Animal testing bans in the U.K. and EU cosmetic regulations relate to areas of safety covered by the cosmetics law, which ensures safety for consumers and professional users of cosmetics and personal care products. However, it is the case that other pieces of chemical legislation may require chemicals used in cosmetics to undergo animal testing for other areas of safety such as for the environment and to protect the people manufacturing cosmetic products.
While this testing does not contravene the strict cosmetic animal testing bans, CTPA and the U.K. cosmetic industry wants to promote the use of new approach methodologies (NAMs) as alternatives to animal testing for these vital safety requirements under other chemicals legislation, especially UK Reach.
This CTPA workshop brought together expert scientists from cosmetic companies, animal-free testing providers, NGOs, academia and U.K. Government regulators. Case studies showing how NAMs can prove chemical safety and solutions for overcoming challenges enabled participants to discuss how to work together to progress the use and acceptance of NAMs more widely in complying with requirements under UK chemicals legislation.
As the U.K. establishes its independent chemical regulatory system, its cosmetic industry is seizing this opportunity by showcasing how NAMs can be the center of chemicals law using techniques to protect health and the environment.
Emma Meredith, Ph.D., director general of CTPA said: “CTPA is pleased to have convened this important workshop as a neutral forum for specialist scientists and other experts in this field, acting as a catalyst for open discussion. Not only does the U.K. cosmetics industry completely support the strict animal testing bans in place under cosmetics law but it has also been a pioneer in developing new approach methodologies. I am confident that, in time, research efforts will allow for continued innovation and safety assurance of all chemicals without the need for animal testing, as well as regulatory acceptance of these new methods.”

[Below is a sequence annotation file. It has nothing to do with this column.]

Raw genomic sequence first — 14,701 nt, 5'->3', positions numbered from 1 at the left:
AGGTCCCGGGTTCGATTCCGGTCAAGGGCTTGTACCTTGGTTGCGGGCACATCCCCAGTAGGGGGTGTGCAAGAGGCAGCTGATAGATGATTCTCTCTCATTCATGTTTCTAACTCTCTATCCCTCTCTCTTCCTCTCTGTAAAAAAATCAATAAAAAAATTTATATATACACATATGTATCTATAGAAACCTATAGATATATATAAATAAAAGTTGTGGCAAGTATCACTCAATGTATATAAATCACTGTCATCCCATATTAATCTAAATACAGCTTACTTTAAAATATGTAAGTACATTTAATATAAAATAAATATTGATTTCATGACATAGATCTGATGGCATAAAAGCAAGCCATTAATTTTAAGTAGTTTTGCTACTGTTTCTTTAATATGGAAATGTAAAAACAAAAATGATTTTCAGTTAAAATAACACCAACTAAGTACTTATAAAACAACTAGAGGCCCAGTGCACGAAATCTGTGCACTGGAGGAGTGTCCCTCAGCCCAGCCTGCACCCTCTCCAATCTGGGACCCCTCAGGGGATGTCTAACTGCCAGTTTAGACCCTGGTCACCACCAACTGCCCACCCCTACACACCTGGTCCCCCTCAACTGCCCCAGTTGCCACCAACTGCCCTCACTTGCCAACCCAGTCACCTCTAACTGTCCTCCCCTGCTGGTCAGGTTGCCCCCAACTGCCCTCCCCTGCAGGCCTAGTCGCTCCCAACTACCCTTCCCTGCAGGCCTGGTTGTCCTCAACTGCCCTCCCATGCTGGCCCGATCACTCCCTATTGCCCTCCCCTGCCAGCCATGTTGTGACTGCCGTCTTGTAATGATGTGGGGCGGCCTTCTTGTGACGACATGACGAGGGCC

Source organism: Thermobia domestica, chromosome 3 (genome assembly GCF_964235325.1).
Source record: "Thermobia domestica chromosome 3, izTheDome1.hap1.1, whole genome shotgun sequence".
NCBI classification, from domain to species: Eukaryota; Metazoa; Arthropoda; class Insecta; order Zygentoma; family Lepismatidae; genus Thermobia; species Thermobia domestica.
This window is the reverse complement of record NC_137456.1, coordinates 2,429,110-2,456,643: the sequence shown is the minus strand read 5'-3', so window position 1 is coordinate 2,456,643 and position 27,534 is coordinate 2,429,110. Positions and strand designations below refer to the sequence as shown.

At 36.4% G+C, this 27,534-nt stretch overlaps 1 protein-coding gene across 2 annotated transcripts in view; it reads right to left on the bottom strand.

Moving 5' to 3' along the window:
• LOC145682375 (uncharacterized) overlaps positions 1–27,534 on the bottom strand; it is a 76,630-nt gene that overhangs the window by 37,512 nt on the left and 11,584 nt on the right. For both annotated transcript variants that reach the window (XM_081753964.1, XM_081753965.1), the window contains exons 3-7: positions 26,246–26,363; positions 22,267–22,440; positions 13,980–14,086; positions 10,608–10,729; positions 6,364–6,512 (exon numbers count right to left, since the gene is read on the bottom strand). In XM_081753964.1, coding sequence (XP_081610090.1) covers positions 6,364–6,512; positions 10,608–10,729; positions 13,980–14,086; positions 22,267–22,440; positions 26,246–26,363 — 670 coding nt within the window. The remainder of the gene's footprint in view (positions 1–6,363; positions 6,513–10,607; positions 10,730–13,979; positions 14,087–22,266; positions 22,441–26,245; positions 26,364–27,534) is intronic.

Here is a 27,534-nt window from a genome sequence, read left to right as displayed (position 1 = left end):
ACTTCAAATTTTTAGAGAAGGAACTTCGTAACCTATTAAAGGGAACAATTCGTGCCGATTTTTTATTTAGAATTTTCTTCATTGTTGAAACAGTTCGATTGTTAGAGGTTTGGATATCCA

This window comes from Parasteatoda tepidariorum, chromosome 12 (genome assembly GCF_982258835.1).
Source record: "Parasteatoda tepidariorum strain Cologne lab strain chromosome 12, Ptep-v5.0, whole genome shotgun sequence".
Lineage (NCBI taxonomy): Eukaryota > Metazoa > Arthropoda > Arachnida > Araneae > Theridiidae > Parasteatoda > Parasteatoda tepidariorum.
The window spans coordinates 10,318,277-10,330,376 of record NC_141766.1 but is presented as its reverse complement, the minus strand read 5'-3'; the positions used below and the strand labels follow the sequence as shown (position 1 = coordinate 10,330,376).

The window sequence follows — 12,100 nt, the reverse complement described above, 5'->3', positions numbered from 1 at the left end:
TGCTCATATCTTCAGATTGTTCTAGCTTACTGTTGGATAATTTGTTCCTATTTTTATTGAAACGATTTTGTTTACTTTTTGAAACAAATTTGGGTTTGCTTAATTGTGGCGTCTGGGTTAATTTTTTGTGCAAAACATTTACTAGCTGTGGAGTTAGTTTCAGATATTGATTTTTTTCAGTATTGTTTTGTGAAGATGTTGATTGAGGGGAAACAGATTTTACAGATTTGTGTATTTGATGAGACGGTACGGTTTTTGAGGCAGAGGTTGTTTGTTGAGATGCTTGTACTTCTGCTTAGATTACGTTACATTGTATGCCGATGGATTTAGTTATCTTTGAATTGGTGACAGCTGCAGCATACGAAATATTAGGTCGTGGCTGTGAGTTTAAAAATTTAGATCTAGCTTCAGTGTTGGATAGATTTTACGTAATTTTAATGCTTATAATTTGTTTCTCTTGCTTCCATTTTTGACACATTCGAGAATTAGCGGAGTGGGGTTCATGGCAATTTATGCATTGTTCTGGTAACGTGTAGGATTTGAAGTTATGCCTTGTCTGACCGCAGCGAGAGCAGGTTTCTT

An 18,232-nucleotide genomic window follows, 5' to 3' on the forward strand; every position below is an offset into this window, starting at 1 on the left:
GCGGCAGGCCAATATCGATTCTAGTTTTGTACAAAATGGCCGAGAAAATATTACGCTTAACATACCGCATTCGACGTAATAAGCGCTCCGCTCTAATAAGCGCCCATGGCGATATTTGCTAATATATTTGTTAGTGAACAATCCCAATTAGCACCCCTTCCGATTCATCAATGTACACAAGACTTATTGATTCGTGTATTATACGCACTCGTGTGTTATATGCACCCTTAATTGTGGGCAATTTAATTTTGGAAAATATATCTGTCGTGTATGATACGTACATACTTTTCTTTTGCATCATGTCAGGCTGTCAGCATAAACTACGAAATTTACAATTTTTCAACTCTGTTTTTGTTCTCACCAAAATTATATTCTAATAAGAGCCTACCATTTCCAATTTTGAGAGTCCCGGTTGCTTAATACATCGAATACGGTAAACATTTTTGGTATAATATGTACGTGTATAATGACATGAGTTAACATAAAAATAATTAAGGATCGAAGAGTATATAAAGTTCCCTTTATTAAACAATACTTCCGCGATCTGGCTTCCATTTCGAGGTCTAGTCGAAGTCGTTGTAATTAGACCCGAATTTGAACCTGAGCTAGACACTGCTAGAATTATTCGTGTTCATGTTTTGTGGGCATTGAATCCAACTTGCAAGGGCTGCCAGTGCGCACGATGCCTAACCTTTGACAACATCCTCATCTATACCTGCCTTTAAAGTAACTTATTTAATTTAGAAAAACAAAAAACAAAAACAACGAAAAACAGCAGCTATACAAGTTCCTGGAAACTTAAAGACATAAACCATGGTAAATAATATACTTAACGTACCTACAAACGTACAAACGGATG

Fiona Sewell, Ph.D., head of toxicology at the National Centre for the Replacement, Refinement and Reduction of Animals in Research (NC3Rs) said: “New approach methodologies offer great opportunities to improve the predictivity of safety assessments while reducing reliance on animal use in toxicity testing. It is crucial that we continue to collaborate and work together, focusing on advancing these methodologies by implementing the 3Rs, as well as maximizing their impact through wider dissemination to other sectors and other chemicals legislation. We can take cosmetic safety assessment as a good example where animal testing has already been replaced."
Carl Westmoreland, Ph.D., director of science and technology at SEAC, Unilever said: “In the 10+ years since the EU banned animal testing on cosmetics ingredients, assuring consumer safety without the need for animal testing is now routine. The cosmetics industry has pioneered the use of NAMs and next-generation risk assessment for safety assurance. This same, modern science can be translated to the safety assurance of workers and the environment and the cosmetics industry is keen to share our science to speed up the acceptance of NAMs in other areas of regulatory safety.”